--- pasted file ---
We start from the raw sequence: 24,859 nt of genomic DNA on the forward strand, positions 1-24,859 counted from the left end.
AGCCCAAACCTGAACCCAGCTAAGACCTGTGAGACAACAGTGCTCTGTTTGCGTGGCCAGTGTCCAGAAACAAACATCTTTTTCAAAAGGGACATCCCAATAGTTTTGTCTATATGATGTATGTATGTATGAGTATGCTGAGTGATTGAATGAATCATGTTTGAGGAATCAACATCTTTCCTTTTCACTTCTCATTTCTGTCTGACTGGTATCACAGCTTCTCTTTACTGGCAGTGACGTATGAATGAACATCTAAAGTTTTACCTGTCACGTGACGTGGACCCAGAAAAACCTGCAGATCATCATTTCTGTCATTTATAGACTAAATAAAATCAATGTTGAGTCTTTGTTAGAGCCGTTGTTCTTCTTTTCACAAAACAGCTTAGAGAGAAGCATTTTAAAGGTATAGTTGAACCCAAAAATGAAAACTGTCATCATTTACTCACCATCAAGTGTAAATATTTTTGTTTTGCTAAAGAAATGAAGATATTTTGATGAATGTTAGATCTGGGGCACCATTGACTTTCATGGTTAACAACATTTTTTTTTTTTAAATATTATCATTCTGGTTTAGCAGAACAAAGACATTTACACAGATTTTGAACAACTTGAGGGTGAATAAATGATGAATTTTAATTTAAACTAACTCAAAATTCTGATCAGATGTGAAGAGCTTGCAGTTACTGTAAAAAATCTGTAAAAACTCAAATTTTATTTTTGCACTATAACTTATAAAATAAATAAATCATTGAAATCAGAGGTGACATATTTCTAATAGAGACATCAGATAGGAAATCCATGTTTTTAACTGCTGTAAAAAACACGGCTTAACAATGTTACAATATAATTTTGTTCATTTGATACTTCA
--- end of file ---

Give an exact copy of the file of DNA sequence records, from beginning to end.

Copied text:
We start from the raw sequence: 24,859 nt of genomic DNA on the forward strand, positions 1-24,859 counted from the left end.
AGCCCAAACCTGAACCCAGCTAAGACCTGTGAGACAACAGTGCTCTGTTTGCGTGGCCAGTGTCCAGAAACAAACATCTTTTTCAAAAGGGACATCCCAATAGTTTTGTCTATATGATGTATGTATGTATGAGTATGCTGAGTGATTGAATGAATCATGTTTGAGGAATCAACATCTTTCCTTTTCACTTCTCATTTCTGTCTGACTGGTATCACAGCTTCTCTTTACTGGCAGTGACGTATGAATGAACATCTAAAGTTTTACCTGTCACGTGACGTGGACCCAGAAAAACCTGCAGATCATCATTTCTGTCATTTATAGACTAAATAAAATCAATGTTGAGTCTTTGTTAGAGCCGTTGTTCTTCTTTTCACAAAACAGCTTAGAGAGAAGCATTTTAAAGGTATAGTTGAACCCAAAAATGAAAACTGTCATCATTTACTCACCATCAAGTGTAAATATTTTTGTTTTGCTAAAGAAATGAAGATATTTTGATGAATGTTAGATCTGGGGCACCATTGACTTTCATGGTTAACAACATTTTTTTTTTTTAAATATTATCATTCTGGTTTAGCAGAACAAAGACATTTACACAGATTTTGAACAACTTGAGGGTGAATAAATGATGAATTTTAATTTAAACTAACTCAAAATTCTGATCAGATGTGAAGAGCTTGCAGTTACTGTAAAAAATCTGTAAAAACTCAAATTTTATTTTTGCACTATAACTTATAAAATAAATAAATCATTGAAATCAGAGGTGACATATTTCTAATAGAGACATCAGATAGGAAATCCATGTTTTTAACTGCTGTAAAAAACACGGCTTAACAATGTTACAATATAATTTTGTTCATTTGATACTTCA